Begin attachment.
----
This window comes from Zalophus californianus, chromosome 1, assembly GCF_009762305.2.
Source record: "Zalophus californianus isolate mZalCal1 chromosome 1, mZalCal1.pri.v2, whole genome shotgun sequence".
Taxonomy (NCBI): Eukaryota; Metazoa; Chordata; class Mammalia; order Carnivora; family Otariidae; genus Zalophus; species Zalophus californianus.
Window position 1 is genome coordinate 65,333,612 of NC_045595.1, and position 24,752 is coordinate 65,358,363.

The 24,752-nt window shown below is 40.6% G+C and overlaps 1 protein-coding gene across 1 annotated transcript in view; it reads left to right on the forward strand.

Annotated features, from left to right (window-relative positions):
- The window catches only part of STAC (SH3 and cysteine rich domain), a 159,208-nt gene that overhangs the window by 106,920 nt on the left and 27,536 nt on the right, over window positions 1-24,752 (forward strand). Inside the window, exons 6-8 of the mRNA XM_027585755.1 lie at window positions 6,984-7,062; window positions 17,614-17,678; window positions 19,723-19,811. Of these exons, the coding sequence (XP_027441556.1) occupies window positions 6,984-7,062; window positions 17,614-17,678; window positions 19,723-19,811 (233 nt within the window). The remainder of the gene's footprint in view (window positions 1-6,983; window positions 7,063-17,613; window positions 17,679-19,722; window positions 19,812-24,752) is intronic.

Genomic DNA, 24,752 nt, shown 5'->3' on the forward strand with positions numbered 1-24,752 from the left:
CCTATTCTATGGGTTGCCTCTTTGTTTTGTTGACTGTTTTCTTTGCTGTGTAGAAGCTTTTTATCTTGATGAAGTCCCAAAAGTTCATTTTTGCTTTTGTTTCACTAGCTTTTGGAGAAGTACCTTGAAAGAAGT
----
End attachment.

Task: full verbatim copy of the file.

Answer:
This window comes from Zalophus californianus, chromosome 1, assembly GCF_009762305.2.
Source record: "Zalophus californianus isolate mZalCal1 chromosome 1, mZalCal1.pri.v2, whole genome shotgun sequence".
Taxonomy (NCBI): Eukaryota; Metazoa; Chordata; class Mammalia; order Carnivora; family Otariidae; genus Zalophus; species Zalophus californianus.
Window position 1 is genome coordinate 65,333,612 of NC_045595.1, and position 24,752 is coordinate 65,358,363.

The 24,752-nt window shown below is 40.6% G+C and overlaps 1 protein-coding gene across 1 annotated transcript in view; it reads left to right on the forward strand.

Annotated features, from left to right (window-relative positions):
- The window catches only part of STAC (SH3 and cysteine rich domain), a 159,208-nt gene that overhangs the window by 106,920 nt on the left and 27,536 nt on the right, over window positions 1-24,752 (forward strand). Inside the window, exons 6-8 of the mRNA XM_027585755.1 lie at window positions 6,984-7,062; window positions 17,614-17,678; window positions 19,723-19,811. Of these exons, the coding sequence (XP_027441556.1) occupies window positions 6,984-7,062; window positions 17,614-17,678; window positions 19,723-19,811 (233 nt within the window). The remainder of the gene's footprint in view (window positions 1-6,983; window positions 7,063-17,613; window positions 17,679-19,722; window positions 19,812-24,752) is intronic.

Genomic DNA, 24,752 nt, shown 5'->3' on the forward strand with positions numbered 1-24,752 from the left:
CCTATTCTATGGGTTGCCTCTTTGTTTTGTTGACTGTTTTCTTTGCTGTGTAGAAGCTTTTTATCTTGATGAAGTCCCAAAAGTTCATTTTTGCTTTTGTTTCACTAGCTTTTGGAGAAGTACCTTGAAAGAAGT